In Bloom: Painting Flowers in the Age of Impressionism to be the centerpiece of the ‘Summer in Bloom’ at the Denver Art Museum

The Denver Art Museum (DAM) announced today In Bloom: Painting Flowers in the Age of Impressionism as the centerpiece exhibition for a campus-wide “Summer in Bloom” celebration. In Bloom explores the development of 19th century French floral still-life painting, and features about 60 paintings by world-renowned French artists Édouard Manet, Edgar Degas, Pierre-Auguste Renoir, Paul Cézanne, Vincent Van Gogh and others. On view at the DAM from July 19 through Oct. 11, 2015, In Bloom will be a ticketed exhibition, and free for museum members.

Édouard Manet, Flowers in a Crystal Vase, ca. 1882. Oil on canvas, 12-7/8 x 9-5/8 in. National Gallery of Art, Washington, D.C., Ailsa Mellon Bruce Collection, 1970.17.37.

The colorful exhibition demonstrates how a traditional genre was reinvented by 19th century artists, as the art world's focus was shifting to modernism. The exhibition is co-curated by Dr. Heather MacDonald, Dallas Museum of Art, and Dr. Mitchell Merling, Virginia Museum of Fine Arts, and curated locally by Angelica Daneo, associate curator of painting and sculpture at the DAM. In Bloom examines the change from meticulous and lush still-life paintings to compositions with looser brush strokes and fewer, unified subjects. Organized by the Dallas Museum of Art and the Virginia Museum of Fine Arts, the DAM will serve as the last stop for this exhibition.

“When we think of the Impressionists, images of vibrant landscapes come to mind, but in this exhibition our visitors will be able to experience the artists’ ability to capture the fleeting beauty of flower bouquets,” said Daneo. “Increasingly popular since the 1500s, the floral still-life was revitalized in France during the 1800s, when artists explored the genre’s technical and artistic potential.”

In Bloom follows landmark developments in the genre from the late 1700s to the early 1900s by featuring seven distinct sections of the exhibition.

18th Century Paintings — The introductory section of the exhibition explores the foundations for the formal experiments of the 19th century, and includes works by early masters such as Anne Vallayer-Coster and Pierre-Joseph Redouté.

The Lyon School — Lyon, a center for French textile production, would serve as an important hub for experimentation and exploration of still-life painting. This section explores the relationships between academic flower painting, decorative applications of still life and the demands of mass production in textiles.

Vincent Van Gogh, Vase with Cornflowers and Poppies, 1887. Oil on canvas, 31-1/2 x 25-3/8 in. Triton Collection Foundation.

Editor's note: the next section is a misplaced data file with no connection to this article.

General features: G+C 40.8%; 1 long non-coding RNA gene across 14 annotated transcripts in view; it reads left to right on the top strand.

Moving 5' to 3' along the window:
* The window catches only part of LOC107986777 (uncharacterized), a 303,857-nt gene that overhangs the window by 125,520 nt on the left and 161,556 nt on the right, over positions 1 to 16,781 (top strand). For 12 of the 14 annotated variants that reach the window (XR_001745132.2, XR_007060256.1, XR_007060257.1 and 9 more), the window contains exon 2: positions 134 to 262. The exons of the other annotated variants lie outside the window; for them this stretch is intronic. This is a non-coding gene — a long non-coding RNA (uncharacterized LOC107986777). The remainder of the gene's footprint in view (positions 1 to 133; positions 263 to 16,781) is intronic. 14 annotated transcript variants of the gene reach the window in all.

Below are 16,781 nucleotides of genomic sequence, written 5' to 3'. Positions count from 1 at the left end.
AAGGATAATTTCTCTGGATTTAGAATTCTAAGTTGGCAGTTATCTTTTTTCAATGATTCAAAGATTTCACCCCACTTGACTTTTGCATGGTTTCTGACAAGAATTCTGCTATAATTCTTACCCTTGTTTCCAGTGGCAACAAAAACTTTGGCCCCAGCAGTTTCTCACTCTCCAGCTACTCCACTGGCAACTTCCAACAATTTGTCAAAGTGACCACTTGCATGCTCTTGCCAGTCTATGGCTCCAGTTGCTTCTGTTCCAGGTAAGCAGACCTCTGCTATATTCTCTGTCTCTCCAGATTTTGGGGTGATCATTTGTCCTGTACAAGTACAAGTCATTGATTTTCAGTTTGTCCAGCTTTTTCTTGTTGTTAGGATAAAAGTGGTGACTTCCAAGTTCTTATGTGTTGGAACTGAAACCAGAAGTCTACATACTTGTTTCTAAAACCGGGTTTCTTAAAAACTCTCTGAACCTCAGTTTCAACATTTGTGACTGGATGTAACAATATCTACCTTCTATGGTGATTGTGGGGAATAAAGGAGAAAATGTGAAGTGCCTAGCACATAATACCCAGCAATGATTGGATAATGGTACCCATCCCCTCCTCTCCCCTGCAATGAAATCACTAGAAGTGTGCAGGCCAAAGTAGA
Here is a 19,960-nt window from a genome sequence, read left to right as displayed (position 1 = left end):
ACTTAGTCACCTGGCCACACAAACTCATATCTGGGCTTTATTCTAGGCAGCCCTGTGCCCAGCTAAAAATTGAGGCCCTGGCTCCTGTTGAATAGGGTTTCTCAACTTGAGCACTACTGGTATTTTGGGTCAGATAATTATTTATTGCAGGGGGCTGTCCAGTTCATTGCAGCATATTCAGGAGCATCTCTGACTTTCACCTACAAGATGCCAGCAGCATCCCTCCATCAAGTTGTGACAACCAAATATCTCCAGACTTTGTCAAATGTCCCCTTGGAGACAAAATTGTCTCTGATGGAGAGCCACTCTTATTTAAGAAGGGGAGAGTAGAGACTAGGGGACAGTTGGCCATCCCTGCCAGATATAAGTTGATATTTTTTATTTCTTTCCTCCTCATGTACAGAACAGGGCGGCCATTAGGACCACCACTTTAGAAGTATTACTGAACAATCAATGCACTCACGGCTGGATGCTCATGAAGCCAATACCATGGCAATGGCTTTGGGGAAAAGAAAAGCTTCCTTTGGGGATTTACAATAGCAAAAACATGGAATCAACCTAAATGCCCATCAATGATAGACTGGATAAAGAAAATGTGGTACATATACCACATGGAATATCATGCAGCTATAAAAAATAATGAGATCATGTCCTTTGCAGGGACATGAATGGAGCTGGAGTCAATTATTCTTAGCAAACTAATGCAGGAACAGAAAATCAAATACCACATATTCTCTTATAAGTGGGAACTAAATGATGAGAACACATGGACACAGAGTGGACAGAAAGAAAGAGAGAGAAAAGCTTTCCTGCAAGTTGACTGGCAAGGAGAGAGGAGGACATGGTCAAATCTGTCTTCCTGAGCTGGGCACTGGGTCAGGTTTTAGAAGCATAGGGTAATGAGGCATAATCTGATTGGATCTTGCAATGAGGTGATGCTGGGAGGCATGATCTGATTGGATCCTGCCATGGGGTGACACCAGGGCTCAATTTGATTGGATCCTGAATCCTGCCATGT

Early Impressionist Influences — This section of the exhibition examines the work of Delacroix and Courbet within the contemporary productions of artists in the Lyon School and the first stirrings of impressionist still lifes by Frédéric Bazille and Pierre-Auguste Renoir.

Henri Fantin-Latour — Featuring a diverse selection of paintings by specialist Fantin-Latour, this section explores the artist’s masterful ability at creating intimate and poetical compositions as well as the impact of still life paintings by his contemporaries.

Impressionist Practice — During the 1870s and 1880s, artists began taking greater liberties with color, light and space. The Impressionist practice section of the exhibition features works by artists such as Pissarro, Cézanne and Renoir, as well as contemporary flower paintings by Manet.

After Impressionism — This section examines the years between the end of the impressionist movement and the close of the 19th century, with a particular emphasis on van Gogh’s deep interest in the genre and lasting impact on his contemporaries.

20th Century Explorations — The exhibition concludes with the work of three 20th-century artists who continued the floral still-life tradition: Odilon Redon, Pierre Bonnard and Henri Matisse.

Prior to the opening of In Bloom, the DAM will plant the seeds for an artfully arranged summer season beginning in June. Visitors will watch Summer in Bloom flourish with outdoor plaza installations, artists in residence, campus-wide programming and more.

“We are thrilled to bring an exhibition to Denver that will give visitors new insight into some of the world’s greatest artists,” said Christoph Heinrich, Frederick and Jan Mayer Director at the DAM. "This exhibition is the perfect opportunity for visitors to gain a deeper understanding of the museum’s permanent galleries with ‘floral moments’ scattered throughout the North and Hamilton buildings. Summer in Bloom will deliver a campus-wide knockout art experience for all audiences."